Orders for Honda’s best-seller are about to go into orbit – as the radical 10th generation Civic arrives in showrooms next month.
The latest incarnation of the popular family hatchback is new from the ground up and comes with dynamic sporting styling, making it one of the best looking new cars I have seen in a long time.
The newcomer is longer, lower and wider than its predecessor and has a lower centre of gravity to improve road holding.
The tall, rounded shape of the ninth generation has been replaced by a car which is sleek, more dynamic and is far more engaging to drive.
At launch Honda is offering a choice of just two engines, both petrol and both turbocharged – a 1.0-litre and a 1.5-litre.
Both are available in three different spec levels with prices for the smaller engine model starting from £18,335 and for the 1.5-litre from £22,470.
There will be no diesel model until nearer the end of the year and there are no plans to introduce a new estate or Tourer version.
The new car will secure the future of the 3,700 workforce at Honda UK’s plant at Swindon where all the new Civics will be built, although it’s Japanese designers who can take credit for the jaw dropping new look.
But it’s not all about looks. This new Civic comes with a host of new features too, including much improved leg room for rear seat passengers to stretch out, more luggage space and an innovative new type of luggage-hiding roller blind cover which retracts sideways to alleviate the need for a cumbersome support bar.
Sampling the new car my first drive was in the 1.0-litre, which is available with a choice of either six-speed manual gearbox or as a CVT automatic.
Most manufacturers are now offering smaller engined cars with three-cylinders so it’s no surprise that Honda has joined the club. But in this case the Swindon plant has produced a cracker of a small engine which punches well above its weight.
Despite its diminutive size it manages to produce 129 bhp which propels the manual gearbox version from 0-62 miles per hour in just 10.9 seconds and on to a top speed of 124mph, while at the same time just sipping petrol to average almost 59 miles per gallon.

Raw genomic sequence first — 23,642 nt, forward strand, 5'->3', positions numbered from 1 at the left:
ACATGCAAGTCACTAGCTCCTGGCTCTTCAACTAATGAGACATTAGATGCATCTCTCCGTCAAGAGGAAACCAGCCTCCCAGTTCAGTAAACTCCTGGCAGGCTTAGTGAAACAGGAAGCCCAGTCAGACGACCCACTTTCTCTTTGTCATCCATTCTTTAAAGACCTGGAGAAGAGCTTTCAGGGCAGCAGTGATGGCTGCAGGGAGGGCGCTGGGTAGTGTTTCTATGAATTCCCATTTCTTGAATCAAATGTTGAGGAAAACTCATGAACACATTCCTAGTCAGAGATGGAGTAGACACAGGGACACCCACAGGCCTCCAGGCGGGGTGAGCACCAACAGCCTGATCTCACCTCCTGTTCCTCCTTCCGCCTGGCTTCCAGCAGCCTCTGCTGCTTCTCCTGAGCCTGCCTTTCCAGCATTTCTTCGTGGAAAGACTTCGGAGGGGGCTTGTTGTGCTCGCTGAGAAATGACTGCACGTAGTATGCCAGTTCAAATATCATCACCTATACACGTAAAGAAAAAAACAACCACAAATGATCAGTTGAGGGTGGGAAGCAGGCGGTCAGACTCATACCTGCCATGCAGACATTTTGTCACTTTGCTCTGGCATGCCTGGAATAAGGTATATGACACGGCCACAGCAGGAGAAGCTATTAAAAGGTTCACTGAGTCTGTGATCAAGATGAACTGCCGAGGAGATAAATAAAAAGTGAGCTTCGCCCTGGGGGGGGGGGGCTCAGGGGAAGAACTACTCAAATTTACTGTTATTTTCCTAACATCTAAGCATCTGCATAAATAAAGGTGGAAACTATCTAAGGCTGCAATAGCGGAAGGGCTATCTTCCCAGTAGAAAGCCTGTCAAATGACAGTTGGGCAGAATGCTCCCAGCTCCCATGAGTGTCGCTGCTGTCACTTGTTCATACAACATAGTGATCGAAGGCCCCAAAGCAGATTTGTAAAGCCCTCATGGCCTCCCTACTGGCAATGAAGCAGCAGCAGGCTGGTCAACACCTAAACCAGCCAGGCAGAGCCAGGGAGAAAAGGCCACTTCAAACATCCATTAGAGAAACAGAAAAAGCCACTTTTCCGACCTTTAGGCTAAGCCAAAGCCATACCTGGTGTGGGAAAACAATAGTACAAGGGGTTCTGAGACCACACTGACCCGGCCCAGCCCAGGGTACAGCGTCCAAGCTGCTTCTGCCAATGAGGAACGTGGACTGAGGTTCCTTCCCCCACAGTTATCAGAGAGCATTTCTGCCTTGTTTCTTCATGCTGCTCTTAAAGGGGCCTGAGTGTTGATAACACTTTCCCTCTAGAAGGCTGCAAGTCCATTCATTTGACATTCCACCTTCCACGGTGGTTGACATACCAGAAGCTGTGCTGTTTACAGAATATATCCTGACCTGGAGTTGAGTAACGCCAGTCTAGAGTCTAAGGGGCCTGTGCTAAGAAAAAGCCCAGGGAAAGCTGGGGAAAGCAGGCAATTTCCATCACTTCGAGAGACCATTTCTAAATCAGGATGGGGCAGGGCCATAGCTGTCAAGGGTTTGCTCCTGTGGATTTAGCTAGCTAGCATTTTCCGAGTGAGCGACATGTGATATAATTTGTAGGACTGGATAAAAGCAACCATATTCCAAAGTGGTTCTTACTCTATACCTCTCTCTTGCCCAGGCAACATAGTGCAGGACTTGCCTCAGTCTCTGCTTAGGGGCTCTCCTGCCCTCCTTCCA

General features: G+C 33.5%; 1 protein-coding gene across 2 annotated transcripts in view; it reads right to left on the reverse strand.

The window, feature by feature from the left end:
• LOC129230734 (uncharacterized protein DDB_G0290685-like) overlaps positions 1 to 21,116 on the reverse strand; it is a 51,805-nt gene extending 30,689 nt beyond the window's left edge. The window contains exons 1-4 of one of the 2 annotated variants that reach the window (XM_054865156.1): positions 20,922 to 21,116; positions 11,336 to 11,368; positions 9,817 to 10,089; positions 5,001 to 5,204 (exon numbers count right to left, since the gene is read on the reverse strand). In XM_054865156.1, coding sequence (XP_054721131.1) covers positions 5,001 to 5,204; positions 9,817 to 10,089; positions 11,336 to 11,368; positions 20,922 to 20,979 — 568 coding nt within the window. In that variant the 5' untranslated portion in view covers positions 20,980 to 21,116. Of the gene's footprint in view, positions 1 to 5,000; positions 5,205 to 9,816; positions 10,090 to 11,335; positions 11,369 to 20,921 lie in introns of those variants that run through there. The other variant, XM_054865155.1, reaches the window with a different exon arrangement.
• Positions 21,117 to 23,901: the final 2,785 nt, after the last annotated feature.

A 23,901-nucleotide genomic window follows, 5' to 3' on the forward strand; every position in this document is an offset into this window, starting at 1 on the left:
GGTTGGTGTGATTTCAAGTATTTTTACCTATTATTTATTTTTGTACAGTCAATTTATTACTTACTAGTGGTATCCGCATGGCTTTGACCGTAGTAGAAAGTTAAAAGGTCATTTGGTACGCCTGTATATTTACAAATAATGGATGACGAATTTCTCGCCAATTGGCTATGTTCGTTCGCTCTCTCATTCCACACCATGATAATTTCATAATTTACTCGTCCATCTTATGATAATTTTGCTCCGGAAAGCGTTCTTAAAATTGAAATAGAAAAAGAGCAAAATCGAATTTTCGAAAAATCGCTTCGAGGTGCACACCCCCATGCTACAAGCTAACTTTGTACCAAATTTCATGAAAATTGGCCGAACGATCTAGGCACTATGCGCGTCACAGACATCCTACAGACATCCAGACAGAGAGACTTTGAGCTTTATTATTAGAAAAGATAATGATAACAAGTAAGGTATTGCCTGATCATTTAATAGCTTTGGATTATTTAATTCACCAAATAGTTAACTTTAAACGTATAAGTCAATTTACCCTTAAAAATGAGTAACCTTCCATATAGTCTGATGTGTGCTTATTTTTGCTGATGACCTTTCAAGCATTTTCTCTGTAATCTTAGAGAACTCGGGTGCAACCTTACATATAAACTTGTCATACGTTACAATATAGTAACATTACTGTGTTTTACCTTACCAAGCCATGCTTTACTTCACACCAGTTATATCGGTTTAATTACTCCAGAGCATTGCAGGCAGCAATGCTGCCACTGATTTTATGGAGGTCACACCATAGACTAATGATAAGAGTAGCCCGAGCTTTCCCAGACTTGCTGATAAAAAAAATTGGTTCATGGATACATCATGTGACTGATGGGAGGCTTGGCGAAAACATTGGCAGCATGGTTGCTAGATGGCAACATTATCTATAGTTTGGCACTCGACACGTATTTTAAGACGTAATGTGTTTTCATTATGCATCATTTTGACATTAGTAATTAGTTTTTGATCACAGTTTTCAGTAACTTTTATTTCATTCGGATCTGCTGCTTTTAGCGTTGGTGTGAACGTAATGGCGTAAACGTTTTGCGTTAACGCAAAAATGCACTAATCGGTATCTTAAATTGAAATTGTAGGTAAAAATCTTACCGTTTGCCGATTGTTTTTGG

This free revving little unit ensures lively, sporting performance with a rasping exhaust note to match.
I always felt that I was travelling faster than I was with this engine but it’s so responsive it’s a thrill a minute to drive. And while some CVT gearboxes can be sedate the one in this Honda is anything but.
If it’s even more power you’re looking for, however, you might have to opt for the 182bhp, 1.5-litre engine which propels the car from 0-62 mph in just 8.2 seconds and on to a top speed of 137mph.
It has a far more conventional feel to it than the buzzy little three cylinder unit and can definitely throw you back in your seat, although there will be a Civic Type R version around soon to do that even more dramatically.
The 1.5-litre models in Sport and Sport Plus have a distinct Type-R look about them, however, thanks to their 17-inch black alloy wheels and large, eye-catching centre set twin exhausts.
But if you are more conservative in your taste you can always opt for the Prestige model which boasts upmarket chrome and leather styling.
The new car in all its forms is lighter, more rigid and now comes with an all-new multi-link rear suspension.
Sadly this has led to Honda having to abandon its innovative “magic seats” which folded up like cinema seats for easy luggage loading.
But this new suspension, a new power steering system, more rigidity and a reduction in body weight has made the new Civic one of the best handling new cars around.
Get behind the wheel and you will find the car has a really positive feel to it. It flows around corners at high speed with ease and best of all is forgiving when a bend suddenly tightens on you.
Civic buyers are a loyal bunch and they are going to love this new version – and so will buyers who have never before been tempted to spend their hard earned cash on a Honda.